Tuesday, December 31, 2013

My Year in Books, 2013

I hadn't expected this year's reading list to be overwhelmingly spectacular. In my defense, this is usually a sound bet, as none of my yearly tallies speak to a dedicated devotion to reading timei. With much of the year revolving around our impending, and then all-consuming, bundle of joyii I had not expected to get a lot of reading done.

Put down the book, Dad, or I'm totally going to punch you. In the heartstrings.

As it turned out, spending long hours comforting a newborn actually was a boon to reading time. While a large portion of the reading revolved around Lydia's first booksiii, I managed to sneak in a couple of my own. All that sequestered time with baby on lap and book in hand added up, apparently, and some of the weightier worksiv were actually toward the end of the year.

Good, bad, and forgettable, this was my year in 22 books, in roughly the order of their reading. 

 My Antonia (Willa Cather) – My first book of the year actually ended up being one of the most enjoyable. I've never read Cather's O Pioneer!, but may have to consider it. Antonia has captures the sweeping sense of place of the unbroken prairie, and has wonderful characters. The writing doesn't translate as well to modern sensibilities (latter era Antonia comes off as hick-ish), but it's still a classic. For some reason My Antonia and Wyeth's “Christina's World” seem like perfect companions.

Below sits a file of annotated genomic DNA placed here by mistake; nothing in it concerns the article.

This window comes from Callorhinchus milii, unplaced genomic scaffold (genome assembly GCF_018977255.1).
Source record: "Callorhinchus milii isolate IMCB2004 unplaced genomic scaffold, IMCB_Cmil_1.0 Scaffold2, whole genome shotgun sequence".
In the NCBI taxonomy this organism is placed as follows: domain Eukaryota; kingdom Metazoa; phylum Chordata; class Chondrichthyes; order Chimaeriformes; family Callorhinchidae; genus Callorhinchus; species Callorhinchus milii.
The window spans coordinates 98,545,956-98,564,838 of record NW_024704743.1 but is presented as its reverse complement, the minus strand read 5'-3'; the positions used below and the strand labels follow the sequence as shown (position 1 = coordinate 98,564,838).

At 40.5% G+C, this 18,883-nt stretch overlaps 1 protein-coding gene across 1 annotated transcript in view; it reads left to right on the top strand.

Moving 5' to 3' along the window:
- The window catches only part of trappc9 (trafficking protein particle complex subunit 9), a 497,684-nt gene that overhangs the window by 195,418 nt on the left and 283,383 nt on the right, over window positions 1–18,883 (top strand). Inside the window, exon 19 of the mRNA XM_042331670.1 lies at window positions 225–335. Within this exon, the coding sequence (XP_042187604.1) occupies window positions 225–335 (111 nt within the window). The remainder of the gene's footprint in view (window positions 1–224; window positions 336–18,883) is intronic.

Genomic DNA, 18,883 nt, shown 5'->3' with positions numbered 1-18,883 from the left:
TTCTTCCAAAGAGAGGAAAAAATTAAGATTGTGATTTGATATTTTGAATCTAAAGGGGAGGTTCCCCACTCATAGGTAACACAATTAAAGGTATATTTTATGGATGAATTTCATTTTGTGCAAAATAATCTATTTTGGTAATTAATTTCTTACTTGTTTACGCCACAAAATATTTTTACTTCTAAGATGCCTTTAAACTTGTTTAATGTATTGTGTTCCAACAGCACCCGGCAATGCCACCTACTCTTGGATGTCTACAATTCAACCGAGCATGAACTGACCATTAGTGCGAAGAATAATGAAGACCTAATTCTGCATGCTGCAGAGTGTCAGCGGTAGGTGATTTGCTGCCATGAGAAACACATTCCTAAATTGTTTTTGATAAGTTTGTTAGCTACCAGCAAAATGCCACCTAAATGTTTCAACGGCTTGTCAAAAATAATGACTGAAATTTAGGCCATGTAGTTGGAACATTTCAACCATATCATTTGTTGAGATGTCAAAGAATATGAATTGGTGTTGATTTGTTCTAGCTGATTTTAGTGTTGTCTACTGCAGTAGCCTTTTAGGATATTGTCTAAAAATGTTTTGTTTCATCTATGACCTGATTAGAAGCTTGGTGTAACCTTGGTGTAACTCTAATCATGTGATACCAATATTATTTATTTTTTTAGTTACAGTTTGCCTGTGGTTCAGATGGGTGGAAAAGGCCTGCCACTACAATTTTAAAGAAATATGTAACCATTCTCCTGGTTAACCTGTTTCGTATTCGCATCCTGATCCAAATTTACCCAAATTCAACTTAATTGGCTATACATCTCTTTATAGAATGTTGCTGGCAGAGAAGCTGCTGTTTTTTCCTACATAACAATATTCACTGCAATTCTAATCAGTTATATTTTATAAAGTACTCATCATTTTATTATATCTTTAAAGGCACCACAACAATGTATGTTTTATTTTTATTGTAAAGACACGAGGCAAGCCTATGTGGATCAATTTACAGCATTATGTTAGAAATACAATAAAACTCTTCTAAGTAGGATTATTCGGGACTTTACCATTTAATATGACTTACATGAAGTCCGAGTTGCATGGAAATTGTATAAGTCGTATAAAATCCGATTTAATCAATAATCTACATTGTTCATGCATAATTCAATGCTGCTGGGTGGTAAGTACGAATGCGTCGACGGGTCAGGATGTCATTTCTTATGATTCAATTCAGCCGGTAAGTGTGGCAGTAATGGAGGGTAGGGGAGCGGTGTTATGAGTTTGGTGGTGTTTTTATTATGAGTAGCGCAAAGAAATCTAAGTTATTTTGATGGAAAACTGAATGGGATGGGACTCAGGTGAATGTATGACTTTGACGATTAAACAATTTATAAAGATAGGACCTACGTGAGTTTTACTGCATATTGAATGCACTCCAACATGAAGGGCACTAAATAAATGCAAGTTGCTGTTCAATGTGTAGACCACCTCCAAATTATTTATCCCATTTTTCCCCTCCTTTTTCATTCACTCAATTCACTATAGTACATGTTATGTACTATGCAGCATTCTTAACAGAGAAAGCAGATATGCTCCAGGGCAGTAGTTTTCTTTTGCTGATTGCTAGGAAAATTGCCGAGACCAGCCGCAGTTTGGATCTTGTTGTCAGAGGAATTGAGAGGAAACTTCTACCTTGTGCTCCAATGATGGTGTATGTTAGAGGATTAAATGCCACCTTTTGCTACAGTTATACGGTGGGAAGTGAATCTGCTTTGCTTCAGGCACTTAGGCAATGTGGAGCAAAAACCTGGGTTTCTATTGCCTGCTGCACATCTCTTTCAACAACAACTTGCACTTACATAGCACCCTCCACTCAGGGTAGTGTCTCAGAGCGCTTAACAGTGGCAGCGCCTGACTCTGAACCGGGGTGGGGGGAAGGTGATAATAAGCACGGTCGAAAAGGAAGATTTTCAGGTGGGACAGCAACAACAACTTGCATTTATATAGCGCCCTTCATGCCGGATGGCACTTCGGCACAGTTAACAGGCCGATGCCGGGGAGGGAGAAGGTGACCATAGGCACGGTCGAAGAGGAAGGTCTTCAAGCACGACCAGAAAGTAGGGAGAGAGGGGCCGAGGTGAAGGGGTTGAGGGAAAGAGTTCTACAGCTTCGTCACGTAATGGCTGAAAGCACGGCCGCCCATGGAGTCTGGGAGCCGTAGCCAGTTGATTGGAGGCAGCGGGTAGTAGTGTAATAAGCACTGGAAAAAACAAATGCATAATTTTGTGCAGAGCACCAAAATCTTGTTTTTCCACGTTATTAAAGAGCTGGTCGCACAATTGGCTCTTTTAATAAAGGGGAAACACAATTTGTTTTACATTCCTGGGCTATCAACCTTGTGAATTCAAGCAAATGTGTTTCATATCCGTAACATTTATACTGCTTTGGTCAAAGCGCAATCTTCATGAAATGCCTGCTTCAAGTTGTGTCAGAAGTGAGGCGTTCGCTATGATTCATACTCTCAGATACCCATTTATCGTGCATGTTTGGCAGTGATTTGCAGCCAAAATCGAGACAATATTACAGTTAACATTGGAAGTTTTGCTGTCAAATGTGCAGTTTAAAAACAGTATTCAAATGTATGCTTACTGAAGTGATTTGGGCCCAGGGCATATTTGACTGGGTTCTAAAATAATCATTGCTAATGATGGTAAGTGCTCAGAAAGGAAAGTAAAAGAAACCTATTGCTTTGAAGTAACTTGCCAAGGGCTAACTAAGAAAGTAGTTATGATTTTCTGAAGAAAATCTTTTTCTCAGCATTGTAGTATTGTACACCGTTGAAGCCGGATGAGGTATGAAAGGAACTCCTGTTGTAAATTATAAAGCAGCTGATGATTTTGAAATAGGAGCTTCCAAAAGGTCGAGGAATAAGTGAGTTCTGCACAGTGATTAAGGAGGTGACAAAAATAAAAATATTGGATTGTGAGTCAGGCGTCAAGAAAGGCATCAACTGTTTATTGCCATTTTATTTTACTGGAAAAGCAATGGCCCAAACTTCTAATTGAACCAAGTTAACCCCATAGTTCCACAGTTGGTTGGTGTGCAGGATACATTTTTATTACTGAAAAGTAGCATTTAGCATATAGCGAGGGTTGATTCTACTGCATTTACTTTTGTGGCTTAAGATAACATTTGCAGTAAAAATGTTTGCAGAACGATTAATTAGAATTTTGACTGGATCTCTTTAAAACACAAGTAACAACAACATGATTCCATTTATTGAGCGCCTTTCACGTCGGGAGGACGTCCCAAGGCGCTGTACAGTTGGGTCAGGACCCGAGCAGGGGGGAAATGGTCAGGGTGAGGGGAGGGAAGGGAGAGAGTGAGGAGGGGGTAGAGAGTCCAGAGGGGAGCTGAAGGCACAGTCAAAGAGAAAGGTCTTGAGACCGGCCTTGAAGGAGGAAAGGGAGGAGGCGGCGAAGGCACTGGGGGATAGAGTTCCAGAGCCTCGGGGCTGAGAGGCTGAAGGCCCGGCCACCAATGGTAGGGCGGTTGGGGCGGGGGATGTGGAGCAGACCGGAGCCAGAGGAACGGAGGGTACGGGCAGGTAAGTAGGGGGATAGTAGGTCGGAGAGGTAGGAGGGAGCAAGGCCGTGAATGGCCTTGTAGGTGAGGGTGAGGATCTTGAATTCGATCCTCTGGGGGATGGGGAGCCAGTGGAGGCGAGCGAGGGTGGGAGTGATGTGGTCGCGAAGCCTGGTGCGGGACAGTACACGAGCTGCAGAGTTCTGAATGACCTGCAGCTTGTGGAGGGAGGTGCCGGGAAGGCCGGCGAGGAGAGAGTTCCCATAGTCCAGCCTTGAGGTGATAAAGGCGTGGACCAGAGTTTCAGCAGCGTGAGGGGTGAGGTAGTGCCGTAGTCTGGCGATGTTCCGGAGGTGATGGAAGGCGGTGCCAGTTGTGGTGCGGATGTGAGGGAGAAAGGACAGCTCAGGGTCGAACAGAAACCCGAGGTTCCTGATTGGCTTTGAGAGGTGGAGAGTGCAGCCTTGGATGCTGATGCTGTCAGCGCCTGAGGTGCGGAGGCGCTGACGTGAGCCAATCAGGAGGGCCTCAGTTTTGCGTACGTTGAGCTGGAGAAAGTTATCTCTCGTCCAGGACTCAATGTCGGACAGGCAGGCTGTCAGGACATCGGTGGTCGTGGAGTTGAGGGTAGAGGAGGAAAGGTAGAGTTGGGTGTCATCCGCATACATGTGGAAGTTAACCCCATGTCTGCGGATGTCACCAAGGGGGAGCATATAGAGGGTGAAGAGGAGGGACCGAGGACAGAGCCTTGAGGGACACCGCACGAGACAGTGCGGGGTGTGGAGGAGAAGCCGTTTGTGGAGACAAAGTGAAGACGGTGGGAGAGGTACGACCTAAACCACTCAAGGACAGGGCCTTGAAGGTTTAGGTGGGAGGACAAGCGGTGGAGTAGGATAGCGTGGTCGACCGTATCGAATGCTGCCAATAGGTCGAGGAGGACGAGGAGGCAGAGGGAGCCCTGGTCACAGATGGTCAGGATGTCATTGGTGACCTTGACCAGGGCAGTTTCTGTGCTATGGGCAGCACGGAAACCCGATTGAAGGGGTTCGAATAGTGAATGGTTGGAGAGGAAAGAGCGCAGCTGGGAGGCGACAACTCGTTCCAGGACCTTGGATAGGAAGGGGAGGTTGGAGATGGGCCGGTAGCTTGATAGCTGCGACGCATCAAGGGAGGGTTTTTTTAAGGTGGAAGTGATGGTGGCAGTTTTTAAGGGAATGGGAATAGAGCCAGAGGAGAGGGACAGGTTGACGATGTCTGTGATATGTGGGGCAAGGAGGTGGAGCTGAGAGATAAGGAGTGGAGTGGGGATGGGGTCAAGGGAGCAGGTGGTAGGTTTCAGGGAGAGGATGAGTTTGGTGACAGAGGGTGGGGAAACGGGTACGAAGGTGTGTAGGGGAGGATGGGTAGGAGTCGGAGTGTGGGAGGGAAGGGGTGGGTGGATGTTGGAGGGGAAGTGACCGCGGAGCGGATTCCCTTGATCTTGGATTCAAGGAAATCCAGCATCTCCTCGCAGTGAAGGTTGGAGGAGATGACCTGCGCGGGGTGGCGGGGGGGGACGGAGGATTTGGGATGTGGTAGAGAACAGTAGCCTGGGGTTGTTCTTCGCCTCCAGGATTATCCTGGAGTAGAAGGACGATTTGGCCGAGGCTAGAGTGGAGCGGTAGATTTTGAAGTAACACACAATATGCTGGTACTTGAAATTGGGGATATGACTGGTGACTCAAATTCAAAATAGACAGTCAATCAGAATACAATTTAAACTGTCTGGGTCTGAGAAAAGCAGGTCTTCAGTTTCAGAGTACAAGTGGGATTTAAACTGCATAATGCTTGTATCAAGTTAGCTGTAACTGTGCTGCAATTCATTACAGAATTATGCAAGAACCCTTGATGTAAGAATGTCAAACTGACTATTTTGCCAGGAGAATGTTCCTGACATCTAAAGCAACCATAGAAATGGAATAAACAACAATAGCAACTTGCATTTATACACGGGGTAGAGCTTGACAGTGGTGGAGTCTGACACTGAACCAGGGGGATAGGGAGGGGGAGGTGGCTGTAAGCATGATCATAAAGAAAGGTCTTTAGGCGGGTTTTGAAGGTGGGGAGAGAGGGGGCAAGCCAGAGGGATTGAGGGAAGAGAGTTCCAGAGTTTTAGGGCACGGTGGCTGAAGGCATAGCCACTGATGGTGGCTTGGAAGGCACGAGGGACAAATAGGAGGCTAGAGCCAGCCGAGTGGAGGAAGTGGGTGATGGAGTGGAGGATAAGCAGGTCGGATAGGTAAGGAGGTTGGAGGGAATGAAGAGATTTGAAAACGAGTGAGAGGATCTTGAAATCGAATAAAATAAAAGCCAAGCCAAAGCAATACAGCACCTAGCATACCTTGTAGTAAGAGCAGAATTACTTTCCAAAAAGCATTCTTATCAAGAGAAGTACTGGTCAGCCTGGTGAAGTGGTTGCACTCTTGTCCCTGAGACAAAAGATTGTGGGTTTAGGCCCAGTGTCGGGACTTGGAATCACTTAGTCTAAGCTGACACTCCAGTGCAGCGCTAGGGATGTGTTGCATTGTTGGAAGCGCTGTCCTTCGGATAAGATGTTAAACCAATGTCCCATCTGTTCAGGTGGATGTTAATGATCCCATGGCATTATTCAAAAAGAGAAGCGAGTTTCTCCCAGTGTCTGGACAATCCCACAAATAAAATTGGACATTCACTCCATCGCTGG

BPRD, Volumes 1-14 (Mike Mignola, et al.) - As loathe as I am to count graphic novels as “books” per se, I think the full story arc sweep of this weighty collection makes the cut. In opposition to the super-hero world of barely adequate spandex, Mignola has crafted a world steeped in mythos, with an underlying mix of ascetic aesthetic and dystopian gloom. His heroes are deeply flawed and fragile, without succumbing to the faux-noir grit of a Wolverine, etc. Coming from the greater Hellboy universe (not the bastardized movie version, but the anti-hero-as-solitary-wanderer graphic novels), there is a deeper philosophy to the stories, much like the superb Sandman stories by Neil Gaiman.

Peter and Max (Bill Willingham) – In the same vein as BPRD, Bill Willingham has crafted a fantastic adult take on the storytale characters in Fables. What Frank Miller and Alan Moore did for Batman, Willingham does for the titular fable/fairy tale//nursery rhyme characters like Snow White. This novel is a spinoff taking place in the same universe, but lacks the grit and wit of the original. Willingham just isn't a good enough author to carry it off without the beautiful whimsical-meets-noir art of the graphic novels.